Jean Marie Le Pen's stunning showing in the French presidential election stripped bare not only the malaise in traditional French politics, but also the deeper crisis facing Europe's traditional democratic Conservatives, who now confront rising xenophobic parties in the Netherlands, Denmark, Austria, Belgium, and Germany. Jürgen Rüttgers, a leading German Conservative, offers his diagnosis.
Throughout Europe, conservatism is in crisis. Political parties that call themselves Conservative, and that are perceived as Conservative by voters, continue to win elections and assume power. But democratic Conservatism as a world view, as a conceptual framework, and as a way of behaving--whether in power or as a form of political opposition--is increasingly difficult to articulate. Indeed, hardly anyone nowadays can offer a satisfying definition of what being Conservative means.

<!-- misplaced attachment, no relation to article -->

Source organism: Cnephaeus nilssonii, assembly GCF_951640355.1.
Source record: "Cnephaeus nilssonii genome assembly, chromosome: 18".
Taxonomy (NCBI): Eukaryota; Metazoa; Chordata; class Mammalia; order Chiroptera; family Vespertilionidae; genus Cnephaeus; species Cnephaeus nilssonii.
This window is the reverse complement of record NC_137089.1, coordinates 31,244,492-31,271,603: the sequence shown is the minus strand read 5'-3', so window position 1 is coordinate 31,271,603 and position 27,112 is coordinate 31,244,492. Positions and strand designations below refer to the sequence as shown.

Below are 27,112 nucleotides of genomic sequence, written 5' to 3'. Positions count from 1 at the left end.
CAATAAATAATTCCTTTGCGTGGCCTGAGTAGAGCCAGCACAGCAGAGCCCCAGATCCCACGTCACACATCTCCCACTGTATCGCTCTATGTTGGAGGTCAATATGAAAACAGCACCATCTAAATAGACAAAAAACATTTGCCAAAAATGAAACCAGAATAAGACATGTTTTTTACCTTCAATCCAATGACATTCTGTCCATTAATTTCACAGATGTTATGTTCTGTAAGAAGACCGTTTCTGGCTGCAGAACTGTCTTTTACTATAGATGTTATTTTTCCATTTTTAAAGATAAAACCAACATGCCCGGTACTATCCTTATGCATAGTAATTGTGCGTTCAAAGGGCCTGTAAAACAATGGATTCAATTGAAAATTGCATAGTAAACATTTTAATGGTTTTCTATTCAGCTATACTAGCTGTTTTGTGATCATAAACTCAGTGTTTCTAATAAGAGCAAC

Part of the problem--at least as far as elections are concerned--is that the hopes projected by "liberal" and "progressive" parties are far more attractive and successful than a Conservative's natural skepticism. As the editor and political journalist Konrad Adam put it, "Skepticism is a feeling, not a program."
Yet mainstream European Conservative parties--often Christian Democrats--continue to attract voters. Is this mere inertia? The historian Paul Nolte criticizes Conservatives for being strategically lazy. During the past two or three decades, he argues, Conservatives became complacent "in the wake of the political, programmatic, and intellectual debates--and often enough, the self-laceration--of the Left." Conservatives sat back and benefited from the Left's implosion, but "overlooked the fact that their own need for discussion was as urgent."